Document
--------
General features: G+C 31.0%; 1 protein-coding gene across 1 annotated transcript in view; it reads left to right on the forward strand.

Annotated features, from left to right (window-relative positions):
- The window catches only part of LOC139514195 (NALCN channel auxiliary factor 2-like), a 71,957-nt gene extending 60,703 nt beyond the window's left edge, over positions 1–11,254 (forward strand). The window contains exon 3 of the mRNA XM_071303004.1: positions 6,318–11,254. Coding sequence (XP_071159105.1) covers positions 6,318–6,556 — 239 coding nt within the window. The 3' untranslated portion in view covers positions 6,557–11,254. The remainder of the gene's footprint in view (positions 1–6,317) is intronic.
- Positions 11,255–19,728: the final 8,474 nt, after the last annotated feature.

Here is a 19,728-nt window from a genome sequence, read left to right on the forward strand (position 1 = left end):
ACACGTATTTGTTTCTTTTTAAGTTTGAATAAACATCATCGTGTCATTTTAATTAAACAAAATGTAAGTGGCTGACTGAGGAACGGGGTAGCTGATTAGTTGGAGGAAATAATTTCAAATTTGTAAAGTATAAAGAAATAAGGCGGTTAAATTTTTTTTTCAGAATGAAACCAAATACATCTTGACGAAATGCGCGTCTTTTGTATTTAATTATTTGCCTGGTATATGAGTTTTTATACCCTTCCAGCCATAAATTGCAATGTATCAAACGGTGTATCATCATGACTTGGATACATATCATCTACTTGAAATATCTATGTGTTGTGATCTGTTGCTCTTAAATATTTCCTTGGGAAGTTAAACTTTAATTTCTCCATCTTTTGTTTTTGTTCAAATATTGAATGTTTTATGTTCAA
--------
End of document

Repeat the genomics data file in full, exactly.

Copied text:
General features: G+C 31.0%; 1 protein-coding gene across 1 annotated transcript in view; it reads left to right on the forward strand.

Annotated features, from left to right (window-relative positions):
- The window catches only part of LOC139514195 (NALCN channel auxiliary factor 2-like), a 71,957-nt gene extending 60,703 nt beyond the window's left edge, over positions 1–11,254 (forward strand). The window contains exon 3 of the mRNA XM_071303004.1: positions 6,318–11,254. Coding sequence (XP_071159105.1) covers positions 6,318–6,556 — 239 coding nt within the window. The 3' untranslated portion in view covers positions 6,557–11,254. The remainder of the gene's footprint in view (positions 1–6,317) is intronic.
- Positions 11,255–19,728: the final 8,474 nt, after the last annotated feature.

Here is a 19,728-nt window from a genome sequence, read left to right on the forward strand (position 1 = left end):
ACACGTATTTGTTTCTTTTTAAGTTTGAATAAACATCATCGTGTCATTTTAATTAAACAAAATGTAAGTGGCTGACTGAGGAACGGGGTAGCTGATTAGTTGGAGGAAATAATTTCAAATTTGTAAAGTATAAAGAAATAAGGCGGTTAAATTTTTTTTTCAGAATGAAACCAAATACATCTTGACGAAATGCGCGTCTTTTGTATTTAATTATTTGCCTGGTATATGAGTTTTTATACCCTTCCAGCCATAAATTGCAATGTATCAAACGGTGTATCATCATGACTTGGATACATATCATCTACTTGAAATATCTATGTGTTGTGATCTGTTGCTCTTAAATATTTCCTTGGGAAGTTAAACTTTAATTTCTCCATCTTTTGTTTTTGTTCAAATATTGAATGTTTTATGTTCAA